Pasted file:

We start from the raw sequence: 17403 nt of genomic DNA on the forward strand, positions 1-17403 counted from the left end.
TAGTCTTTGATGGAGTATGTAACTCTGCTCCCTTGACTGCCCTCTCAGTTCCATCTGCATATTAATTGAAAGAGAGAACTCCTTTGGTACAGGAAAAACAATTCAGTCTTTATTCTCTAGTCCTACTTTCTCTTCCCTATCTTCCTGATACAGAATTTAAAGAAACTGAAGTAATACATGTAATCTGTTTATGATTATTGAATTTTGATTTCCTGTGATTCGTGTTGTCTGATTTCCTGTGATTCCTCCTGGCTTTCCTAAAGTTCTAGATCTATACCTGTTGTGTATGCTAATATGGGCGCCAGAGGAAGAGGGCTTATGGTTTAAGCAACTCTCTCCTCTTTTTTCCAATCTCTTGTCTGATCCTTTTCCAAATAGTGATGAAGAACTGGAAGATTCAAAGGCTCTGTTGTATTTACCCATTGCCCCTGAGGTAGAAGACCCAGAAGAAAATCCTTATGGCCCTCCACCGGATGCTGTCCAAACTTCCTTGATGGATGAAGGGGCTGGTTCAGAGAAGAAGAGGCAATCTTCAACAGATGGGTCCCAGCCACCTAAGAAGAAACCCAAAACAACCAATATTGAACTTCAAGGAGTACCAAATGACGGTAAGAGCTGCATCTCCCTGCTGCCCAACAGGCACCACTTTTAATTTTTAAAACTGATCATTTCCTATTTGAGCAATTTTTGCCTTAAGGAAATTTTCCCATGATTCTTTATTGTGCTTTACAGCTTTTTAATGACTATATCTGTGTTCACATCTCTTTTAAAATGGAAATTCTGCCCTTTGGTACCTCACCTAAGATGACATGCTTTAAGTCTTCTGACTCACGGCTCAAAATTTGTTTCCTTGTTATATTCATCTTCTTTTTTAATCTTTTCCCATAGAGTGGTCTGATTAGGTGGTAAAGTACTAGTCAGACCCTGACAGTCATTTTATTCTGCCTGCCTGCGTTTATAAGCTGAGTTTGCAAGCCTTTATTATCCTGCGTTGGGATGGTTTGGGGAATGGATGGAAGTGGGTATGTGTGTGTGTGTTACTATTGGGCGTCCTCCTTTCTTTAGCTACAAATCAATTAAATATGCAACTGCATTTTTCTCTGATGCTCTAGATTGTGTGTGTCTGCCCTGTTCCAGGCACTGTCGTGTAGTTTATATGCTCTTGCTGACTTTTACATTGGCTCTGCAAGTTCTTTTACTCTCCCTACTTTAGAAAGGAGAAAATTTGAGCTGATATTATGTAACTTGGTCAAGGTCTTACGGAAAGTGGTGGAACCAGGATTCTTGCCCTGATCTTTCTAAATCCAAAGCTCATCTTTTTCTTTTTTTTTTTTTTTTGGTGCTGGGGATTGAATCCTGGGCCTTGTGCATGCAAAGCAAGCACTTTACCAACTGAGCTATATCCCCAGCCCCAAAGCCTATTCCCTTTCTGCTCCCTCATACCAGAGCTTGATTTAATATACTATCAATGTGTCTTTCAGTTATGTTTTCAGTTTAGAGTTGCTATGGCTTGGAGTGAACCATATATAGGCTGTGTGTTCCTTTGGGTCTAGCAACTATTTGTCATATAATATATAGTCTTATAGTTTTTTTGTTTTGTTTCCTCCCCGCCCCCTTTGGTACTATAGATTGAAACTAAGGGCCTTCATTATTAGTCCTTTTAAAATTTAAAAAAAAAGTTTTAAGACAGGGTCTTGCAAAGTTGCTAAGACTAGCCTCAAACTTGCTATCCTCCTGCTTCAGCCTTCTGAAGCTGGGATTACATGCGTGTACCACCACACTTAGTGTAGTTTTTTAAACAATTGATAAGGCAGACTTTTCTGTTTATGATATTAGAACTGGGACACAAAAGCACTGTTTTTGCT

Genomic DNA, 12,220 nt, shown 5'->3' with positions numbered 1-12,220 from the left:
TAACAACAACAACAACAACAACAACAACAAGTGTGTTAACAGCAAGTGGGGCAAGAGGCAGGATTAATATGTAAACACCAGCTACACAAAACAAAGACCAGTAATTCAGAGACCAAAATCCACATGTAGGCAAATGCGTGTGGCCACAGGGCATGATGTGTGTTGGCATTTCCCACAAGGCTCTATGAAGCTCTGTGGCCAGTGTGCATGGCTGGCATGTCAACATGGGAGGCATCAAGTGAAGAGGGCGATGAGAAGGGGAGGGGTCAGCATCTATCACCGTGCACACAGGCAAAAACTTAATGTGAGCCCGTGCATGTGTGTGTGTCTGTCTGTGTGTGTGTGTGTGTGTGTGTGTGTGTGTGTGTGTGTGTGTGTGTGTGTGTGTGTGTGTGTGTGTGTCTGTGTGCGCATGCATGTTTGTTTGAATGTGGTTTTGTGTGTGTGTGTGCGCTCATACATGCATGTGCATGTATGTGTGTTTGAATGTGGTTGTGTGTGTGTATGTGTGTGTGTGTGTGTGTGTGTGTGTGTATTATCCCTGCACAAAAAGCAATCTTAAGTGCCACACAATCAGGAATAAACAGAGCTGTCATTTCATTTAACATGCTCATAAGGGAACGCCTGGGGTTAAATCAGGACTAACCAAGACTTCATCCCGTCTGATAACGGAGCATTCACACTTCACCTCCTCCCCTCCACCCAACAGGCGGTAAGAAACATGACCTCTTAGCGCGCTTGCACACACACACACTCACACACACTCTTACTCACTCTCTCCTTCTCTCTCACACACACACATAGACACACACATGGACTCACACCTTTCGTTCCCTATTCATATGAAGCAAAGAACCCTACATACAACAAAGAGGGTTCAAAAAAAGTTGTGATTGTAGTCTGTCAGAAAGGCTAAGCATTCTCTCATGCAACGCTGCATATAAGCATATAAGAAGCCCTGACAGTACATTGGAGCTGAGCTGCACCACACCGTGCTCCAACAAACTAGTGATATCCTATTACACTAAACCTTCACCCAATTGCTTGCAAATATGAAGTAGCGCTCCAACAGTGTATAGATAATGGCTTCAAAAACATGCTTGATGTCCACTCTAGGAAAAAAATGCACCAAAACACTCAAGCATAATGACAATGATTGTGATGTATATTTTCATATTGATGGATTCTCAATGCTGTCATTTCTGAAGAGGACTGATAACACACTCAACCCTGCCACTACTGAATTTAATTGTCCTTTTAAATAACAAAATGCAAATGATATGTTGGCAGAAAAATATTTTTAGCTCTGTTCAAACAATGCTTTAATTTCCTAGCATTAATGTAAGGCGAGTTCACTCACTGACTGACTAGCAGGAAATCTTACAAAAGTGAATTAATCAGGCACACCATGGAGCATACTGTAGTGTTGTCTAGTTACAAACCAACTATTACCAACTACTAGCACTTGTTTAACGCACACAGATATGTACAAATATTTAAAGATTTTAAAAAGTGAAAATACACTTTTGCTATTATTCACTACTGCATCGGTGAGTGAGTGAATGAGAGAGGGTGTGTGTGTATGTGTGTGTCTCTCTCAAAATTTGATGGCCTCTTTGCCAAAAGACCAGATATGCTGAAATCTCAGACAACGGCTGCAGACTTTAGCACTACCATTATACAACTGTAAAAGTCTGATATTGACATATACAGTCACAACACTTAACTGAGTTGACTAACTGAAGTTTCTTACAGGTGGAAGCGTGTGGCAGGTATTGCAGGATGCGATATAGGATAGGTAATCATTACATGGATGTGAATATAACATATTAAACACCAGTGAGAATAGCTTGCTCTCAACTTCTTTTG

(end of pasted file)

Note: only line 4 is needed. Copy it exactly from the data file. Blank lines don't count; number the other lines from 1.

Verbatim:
TAACAACAACAACAACAACAACAACAACAAGTGTGTTAACAGCAAGTGGGGCAAGAGGCAGGATTAATATGTAAACACCAGCTACACAAAACAAAGACCAGTAATTCAGAGACCAAAATCCACATGTAGGCAAATGCGTGTGGCCACAGGGCATGATGTGTGTTGGCATTTCCCACAAGGCTCTATGAAGCTCTGTGGCCAGTGTGCATGGCTGGCATGTCAACATGGGAGGCATCAAGTGAAGAGGGCGATGAGAAGGGGAGGGGTCAGCATCTATCACCGTGCACACAGGCAAAAACTTAATGTGAGCCCGTGCATGTGTGTGTGTCTGTCTGTGTGTGTGTGTGTGTGTGTGTGTGTGTGTGTGTGTGTGTGTGTGTGTGTGTGTGTGTGTGTGTGTGTCTGTGTGCGCATGCATGTTTGTTTGAATGTGGTTTTGTGTGTGTGTGTGCGCTCATACATGCATGTGCATGTATGTGTGTTTGAATGTGGTTGTGTGTGTGTATGTGTGTGTGTGTGTGTGTGTGTGTGTGTATTATCCCTGCACAAAAAGCAATCTTAAGTGCCACACAATCAGGAATAAACAGAGCTGTCATTTCATTTAACATGCTCATAAGGGAACGCCTGGGGTTAAATCAGGACTAACCAAGACTTCATCCCGTCTGATAACGGAGCATTCACACTTCACCTCCTCCCCTCCACCCAACAGGCGGTAAGAAACATGACCTCTTAGCGCGCTTGCACACACACACACTCACACACACTCTTACTCACTCTCTCCTTCTCTCTCACACACACACATAGACACACACATGGACTCACACCTTTCGTTCCCTATTCATATGAAGCAAAGAACCCTACATACAACAAAGAGGGTTCAAAAAAAGTTGTGATTGTAGTCTGTCAGAAAGGCTAAGCATTCTCTCATGCAACGCTGCATATAAGCATATAAGAAGCCCTGACAGTACATTGGAGCTGAGCTGCACCACACCGTGCTCCAACAAACTAGTGATATCCTATTACACTAAACCTTCACCCAATTGCTTGCAAATATGAAGTAGCGCTCCAACAGTGTATAGATAATGGCTTCAAAAACATGCTTGATGTCCACTCTAGGAAAAAAATGCACCAAAACACTCAAGCATAATGACAATGATTGTGATGTATATTTTCATATTGATGGATTCTCAATGCTGTCATTTCTGAAGAGGACTGATAACACACTCAACCCTGCCACTACTGAATTTAATTGTCCTTTTAAATAACAAAATGCAAATGATATGTTGGCAGAAAAATATTTTTAGCTCTGTTCAAACAATGCTTTAATTTCCTAGCATTAATGTAAGGCGAGTTCACTCACTGACTGACTAGCAGGAAATCTTACAAAAGTGAATTAATCAGGCACACCATGGAGCATACTGTAGTGTTGTCTAGTTACAAACCAACTATTACCAACTACTAGCACTTGTTTAACGCACACAGATATGTACAAATATTTAAAGATTTTAAAAAGTGAAAATACACTTTTGCTATTATTCACTACTGCATCGGTGAGTGAGTGAATGAGAGAGGGTGTGTGTGTATGTGTGTGTCTCTCTCAAAATTTGATGGCCTCTTTGCCAAAAGACCAGATATGCTGAAATCTCAGACAACGGCTGCAGACTTTAGCACTACCATTATACAACTGTAAAAGTCTGATATTGACATATACAGTCACAACACTTAACTGAGTTGACTAACTGAAGTTTCTTACAGGTGGAAGCGTGTGGCAGGTATTGCAGGATGCGATATAGGATAGGTAATCATTACATGGATGTGAATATAACATATTAAACACCAGTGAGAATAGCTTGCTCTCAACTTCTTTTG